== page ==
Landslide season is upon us, so the City of Seattle is urging residents to take preventive measures to protect themselves and their property from possible landslides. Most landslides are caused by water (e.g. rainfall, uncontrolled stormwater) or human activity that increases the weight at the top of the slope or reduces the stability at the bottom of the slope.
Rain on top of melting snow can create added weight to hillsides and flat rooftops. As snow begins to melt, it’s important to ensure rooftop drains and downspouts are functioning and clear of ice or other obstructions. A few simple steps can prevent damage to flat roof buildings and reduce the risk of landslides.
We’d like your feedback on draft legislation that would require new development in Seattle to provide electric vehicle (“EV”) charging infrastructure. Specifically, the amendments to the Land Use Code (Title 23) would require that a certain amount of off-street parking spaces include the wiring and electrical (power) outlets necessary to be considered “EV ready”, to make it easier for someone to install charging equipment/stations there in the future. The legislation is available for public review and comment through December 20, 2018.
On June 12, we published a final joint Director’s Rule with Department of Neighborhoods (DON). The Rule expands on the new requirement that all projects going through Design Review must conduct community outreach before beginning the early design guidance (EDG) process.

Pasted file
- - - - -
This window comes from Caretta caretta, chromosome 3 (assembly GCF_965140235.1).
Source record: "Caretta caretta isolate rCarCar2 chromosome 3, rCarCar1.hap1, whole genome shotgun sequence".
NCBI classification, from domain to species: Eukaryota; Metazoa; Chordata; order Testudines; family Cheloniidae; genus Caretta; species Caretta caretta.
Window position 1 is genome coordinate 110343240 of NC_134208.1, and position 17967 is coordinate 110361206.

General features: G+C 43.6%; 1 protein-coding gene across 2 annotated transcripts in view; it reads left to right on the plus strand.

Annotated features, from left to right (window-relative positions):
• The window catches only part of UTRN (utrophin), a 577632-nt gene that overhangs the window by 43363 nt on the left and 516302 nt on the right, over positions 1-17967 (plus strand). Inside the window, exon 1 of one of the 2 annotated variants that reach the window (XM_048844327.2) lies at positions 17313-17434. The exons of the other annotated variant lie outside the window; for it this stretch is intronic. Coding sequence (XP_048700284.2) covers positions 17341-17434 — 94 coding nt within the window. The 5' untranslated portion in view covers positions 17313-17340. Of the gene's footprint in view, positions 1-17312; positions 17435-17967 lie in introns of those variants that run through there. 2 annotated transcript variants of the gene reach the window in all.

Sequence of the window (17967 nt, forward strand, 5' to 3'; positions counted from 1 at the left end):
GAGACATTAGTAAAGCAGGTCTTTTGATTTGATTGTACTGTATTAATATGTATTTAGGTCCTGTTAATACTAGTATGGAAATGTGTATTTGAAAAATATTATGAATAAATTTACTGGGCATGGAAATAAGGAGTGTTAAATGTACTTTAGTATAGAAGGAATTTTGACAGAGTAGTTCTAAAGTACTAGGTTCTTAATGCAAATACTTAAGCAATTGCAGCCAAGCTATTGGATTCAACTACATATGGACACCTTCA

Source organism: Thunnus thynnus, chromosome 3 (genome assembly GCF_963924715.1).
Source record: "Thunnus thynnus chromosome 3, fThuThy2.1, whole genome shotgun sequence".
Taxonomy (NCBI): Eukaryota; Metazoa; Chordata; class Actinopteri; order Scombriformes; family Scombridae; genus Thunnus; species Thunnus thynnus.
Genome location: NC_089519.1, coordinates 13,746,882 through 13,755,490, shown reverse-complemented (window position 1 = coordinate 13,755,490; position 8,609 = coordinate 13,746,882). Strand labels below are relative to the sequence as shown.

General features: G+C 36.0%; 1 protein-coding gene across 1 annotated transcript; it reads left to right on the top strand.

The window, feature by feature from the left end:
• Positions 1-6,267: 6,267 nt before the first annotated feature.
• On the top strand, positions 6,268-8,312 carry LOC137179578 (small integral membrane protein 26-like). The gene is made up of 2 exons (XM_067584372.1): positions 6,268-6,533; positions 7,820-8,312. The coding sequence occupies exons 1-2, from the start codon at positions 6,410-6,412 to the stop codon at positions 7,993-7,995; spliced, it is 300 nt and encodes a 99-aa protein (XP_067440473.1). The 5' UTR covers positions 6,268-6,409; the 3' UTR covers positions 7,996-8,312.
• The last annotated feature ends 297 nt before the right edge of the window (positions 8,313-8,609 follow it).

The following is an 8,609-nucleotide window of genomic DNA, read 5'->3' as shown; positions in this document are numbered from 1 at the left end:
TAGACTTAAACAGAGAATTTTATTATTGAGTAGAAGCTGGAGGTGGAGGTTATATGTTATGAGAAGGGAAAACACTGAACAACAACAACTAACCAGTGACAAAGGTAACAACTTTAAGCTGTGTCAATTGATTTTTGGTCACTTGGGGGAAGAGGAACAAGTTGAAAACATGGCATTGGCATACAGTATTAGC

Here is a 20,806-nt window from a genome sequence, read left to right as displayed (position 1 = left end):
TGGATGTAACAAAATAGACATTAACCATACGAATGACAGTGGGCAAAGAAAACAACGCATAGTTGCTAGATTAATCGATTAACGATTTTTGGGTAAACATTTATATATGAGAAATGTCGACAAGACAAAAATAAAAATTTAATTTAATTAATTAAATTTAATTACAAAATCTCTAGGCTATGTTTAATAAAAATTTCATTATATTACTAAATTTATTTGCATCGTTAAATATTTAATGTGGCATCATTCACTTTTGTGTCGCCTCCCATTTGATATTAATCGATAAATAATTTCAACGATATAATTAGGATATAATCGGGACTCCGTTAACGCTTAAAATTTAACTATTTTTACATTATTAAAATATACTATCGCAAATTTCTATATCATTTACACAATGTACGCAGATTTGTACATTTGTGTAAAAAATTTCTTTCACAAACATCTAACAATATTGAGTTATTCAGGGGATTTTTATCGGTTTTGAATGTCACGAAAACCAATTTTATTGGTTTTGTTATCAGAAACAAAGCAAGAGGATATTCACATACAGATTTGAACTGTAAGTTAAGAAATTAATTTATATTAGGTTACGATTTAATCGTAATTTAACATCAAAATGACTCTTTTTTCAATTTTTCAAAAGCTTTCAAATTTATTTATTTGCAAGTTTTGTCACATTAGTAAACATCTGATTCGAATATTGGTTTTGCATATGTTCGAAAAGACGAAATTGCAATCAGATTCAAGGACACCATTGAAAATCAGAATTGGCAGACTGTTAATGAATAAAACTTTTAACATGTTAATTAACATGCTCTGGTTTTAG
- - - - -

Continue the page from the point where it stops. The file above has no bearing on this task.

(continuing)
The City of Seattle is updating the Land Use Code to allow for Bus Hub facilities and Metro is identifying locations in north downtown to build them. The first “bus hub” will be located on Eastlake Ave E. This surface facility will accommodate approximately 12 buses and provide a comfort station and an operations office for operators. Please visit the online open house, which will be open to the public on Wednesday, January 17 through January 31. There, you can give feedback on land use changes and the design features of the Eastlake hub.
On October 2, the City Council adopted legislation to change the City’s Design Review program. The changes will improve the overall function of the program by enhancing the efficiency and predictability of project reviews, improving dialogue among project stakeholders, and making the program more transparent and accessible to the public and project applicants.
On September 19, the Seattle City Council Planning, Land Use and Zoning (PLUZ) Committee recommended adoption of proposed legislation to change the City’s design review process.
On September 8, the Mayor signed Ordinance 125399, which updates provisions for the maintenance and demolition of vacant buildings. The ordinance becomes effective on October 9, 2017.
The City Council approved an amendment to the 2015 Seattle Building Code allowing Art Gallery spaces less than 3000 square feet in size to remain or be classified as an Mercantile occupancy from an Assembly-3 occupancy. They also approved legislation for Seattle’s Technical Codes and Electrical Code.
We’re piloting some permit application types in our new permitting system. We’re starting small and limiting participation in this early phase – the pilots are by invitation only at this point. We plan to fully launch the system later this year.